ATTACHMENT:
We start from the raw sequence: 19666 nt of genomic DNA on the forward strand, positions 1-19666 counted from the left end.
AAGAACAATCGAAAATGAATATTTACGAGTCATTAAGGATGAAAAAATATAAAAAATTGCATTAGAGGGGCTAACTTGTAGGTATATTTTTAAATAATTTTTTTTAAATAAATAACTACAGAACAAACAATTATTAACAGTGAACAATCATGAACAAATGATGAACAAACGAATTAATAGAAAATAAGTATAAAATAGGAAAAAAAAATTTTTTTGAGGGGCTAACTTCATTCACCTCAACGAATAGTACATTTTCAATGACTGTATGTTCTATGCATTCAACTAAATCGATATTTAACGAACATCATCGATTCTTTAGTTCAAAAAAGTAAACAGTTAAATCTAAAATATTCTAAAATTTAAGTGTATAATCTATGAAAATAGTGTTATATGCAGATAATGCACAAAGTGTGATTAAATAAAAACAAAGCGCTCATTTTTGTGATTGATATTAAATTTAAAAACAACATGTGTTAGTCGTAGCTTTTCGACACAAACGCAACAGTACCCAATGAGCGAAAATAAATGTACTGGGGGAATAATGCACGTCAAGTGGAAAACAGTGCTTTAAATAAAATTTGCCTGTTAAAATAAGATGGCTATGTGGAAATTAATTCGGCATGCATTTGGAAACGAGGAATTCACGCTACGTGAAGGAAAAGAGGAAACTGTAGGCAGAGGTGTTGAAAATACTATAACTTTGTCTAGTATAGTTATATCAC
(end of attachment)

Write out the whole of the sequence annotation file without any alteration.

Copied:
We start from the raw sequence: 19666 nt of genomic DNA on the forward strand, positions 1-19666 counted from the left end.
AAGAACAATCGAAAATGAATATTTACGAGTCATTAAGGATGAAAAAATATAAAAAATTGCATTAGAGGGGCTAACTTGTAGGTATATTTTTAAATAATTTTTTTTAAATAAATAACTACAGAACAAACAATTATTAACAGTGAACAATCATGAACAAATGATGAACAAACGAATTAATAGAAAATAAGTATAAAATAGGAAAAAAAAATTTTTTTGAGGGGCTAACTTCATTCACCTCAACGAATAGTACATTTTCAATGACTGTATGTTCTATGCATTCAACTAAATCGATATTTAACGAACATCATCGATTCTTTAGTTCAAAAAAGTAAACAGTTAAATCTAAAATATTCTAAAATTTAAGTGTATAATCTATGAAAATAGTGTTATATGCAGATAATGCACAAAGTGTGATTAAATAAAAACAAAGCGCTCATTTTTGTGATTGATATTAAATTTAAAAACAACATGTGTTAGTCGTAGCTTTTCGACACAAACGCAACAGTACCCAATGAGCGAAAATAAATGTACTGGGGGAATAATGCACGTCAAGTGGAAAACAGTGCTTTAAATAAAATTTGCCTGTTAAAATAAGATGGCTATGTGGAAATTAATTCGGCATGCATTTGGAAACGAGGAATTCACGCTACGTGAAGGAAAAGAGGAAACTGTAGGCAGAGGTGTTGAAAATACTATAACTTTGTCTAGTATAGTTATATCAC